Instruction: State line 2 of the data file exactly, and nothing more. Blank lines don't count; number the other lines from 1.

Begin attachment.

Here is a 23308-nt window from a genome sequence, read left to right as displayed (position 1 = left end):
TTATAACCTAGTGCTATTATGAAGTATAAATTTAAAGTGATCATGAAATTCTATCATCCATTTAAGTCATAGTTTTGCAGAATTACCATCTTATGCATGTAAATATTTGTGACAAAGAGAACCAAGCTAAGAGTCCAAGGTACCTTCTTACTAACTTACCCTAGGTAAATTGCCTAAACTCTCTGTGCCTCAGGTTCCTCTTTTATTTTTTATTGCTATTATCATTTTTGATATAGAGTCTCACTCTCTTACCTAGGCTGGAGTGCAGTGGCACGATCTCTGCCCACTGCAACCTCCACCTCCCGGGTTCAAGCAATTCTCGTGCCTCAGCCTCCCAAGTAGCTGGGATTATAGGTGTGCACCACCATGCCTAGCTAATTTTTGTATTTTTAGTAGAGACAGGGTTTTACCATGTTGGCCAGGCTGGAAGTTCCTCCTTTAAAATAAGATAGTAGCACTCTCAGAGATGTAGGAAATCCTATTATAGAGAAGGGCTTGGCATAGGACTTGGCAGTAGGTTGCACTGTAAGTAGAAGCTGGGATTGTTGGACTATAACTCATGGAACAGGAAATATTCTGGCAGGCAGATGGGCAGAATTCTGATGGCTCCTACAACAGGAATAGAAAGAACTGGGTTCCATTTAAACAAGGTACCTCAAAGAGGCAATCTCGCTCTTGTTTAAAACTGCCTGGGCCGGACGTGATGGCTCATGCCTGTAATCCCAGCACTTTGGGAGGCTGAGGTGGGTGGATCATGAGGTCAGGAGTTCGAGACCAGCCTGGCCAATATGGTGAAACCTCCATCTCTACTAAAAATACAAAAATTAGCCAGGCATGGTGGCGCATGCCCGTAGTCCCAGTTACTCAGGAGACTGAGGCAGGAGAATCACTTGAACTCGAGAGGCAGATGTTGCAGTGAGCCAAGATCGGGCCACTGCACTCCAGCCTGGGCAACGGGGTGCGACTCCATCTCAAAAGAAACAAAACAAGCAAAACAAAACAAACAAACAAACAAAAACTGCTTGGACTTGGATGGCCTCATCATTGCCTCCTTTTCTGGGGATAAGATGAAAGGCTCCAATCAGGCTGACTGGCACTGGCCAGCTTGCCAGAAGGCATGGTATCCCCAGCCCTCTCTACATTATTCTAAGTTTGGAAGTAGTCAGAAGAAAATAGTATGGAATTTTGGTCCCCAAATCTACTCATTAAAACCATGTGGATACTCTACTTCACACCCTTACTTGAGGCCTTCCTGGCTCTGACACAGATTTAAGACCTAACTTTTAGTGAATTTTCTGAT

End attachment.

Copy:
TTATAACCTAGTGCTATTATGAAGTATAAATTTAAAGTGATCATGAAATTCTATCATCCATTTAAGTCATAGTTTTGCAGAATTACCATCTTATGCATGTAAATATTTGTGACAAAGAGAACCAAGCTAAGAGTCCAAGGTACCTTCTTACTAACTTACCCTAGGTAAATTGCCTAAACTCTCTGTGCCTCAGGTTCCTCTTTTATTTTTTATTGCTATTATCATTTTTGATATAGAGTCTCACTCTCTTACCTAGGCTGGAGTGCAGTGGCACGATCTCTGCCCACTGCAACCTCCACCTCCCGGGTTCAAGCAATTCTCGTGCCTCAGCCTCCCAAGTAGCTGGGATTATAGGTGTGCACCACCATGCCTAGCTAATTTTTGTATTTTTAGTAGAGACAGGGTTTTACCATGTTGGCCAGGCTGGAAGTTCCTCCTTTAAAATAAGATAGTAGCACTCTCAGAGATGTAGGAAATCCTATTATAGAGAAGGGCTTGGCATAGGACTTGGCAGTAGGTTGCACTGTAAGTAGAAGCTGGGATTGTTGGACTATAACTCATGGAACAGGAAATATTCTGGCAGGCAGATGGGCAGAATTCTGATGGCTCCTACAACAGGAATAGAAAGAACTGGGTTCCATTTAAACAAGGTACCTCAAAGAGGCAATCTCGCTCTTGTTTAAAACTGCCTGGGCCGGACGTGATGGCTCATGCCTGTAATCCCAGCACTTTGGGAGGCTGAGGTGGGTGGATCATGAGGTCAGGAGTTCGAGACCAGCCTGGCCAATATGGTGAAACCTCCATCTCTACTAAAAATACAAAAATTAGCCAGGCATGGTGGCGCATGCCCGTAGTCCCAGTTACTCAGGAGACTGAGGCAGGAGAATCACTTGAACTCGAGAGGCAGATGTTGCAGTGAGCCAAGATCGGGCCACTGCACTCCAGCCTGGGCAACGGGGTGCGACTCCATCTCAAAAGAAACAAAACAAGCAAAACAAAACAAACAAACAAACAAAAACTGCTTGGACTTGGATGGCCTCATCATTGCCTCCTTTTCTGGGGATAAGATGAAAGGCTCCAATCAGGCTGACTGGCACTGGCCAGCTTGCCAGAAGGCATGGTATCCCCAGCCCTCTCTACATTATTCTAAGTTTGGAAGTAGTCAGAAGAAAATAGTATGGAATTTTGGTCCCCAAATCTACTCATTAAAACCATGTGGATACTCTACTTCACACCCTTACTTGAGGCCTTCCTGGCTCTGACACAGATTTAAGACCTAACTTTTAGTGAATTTTCTGAT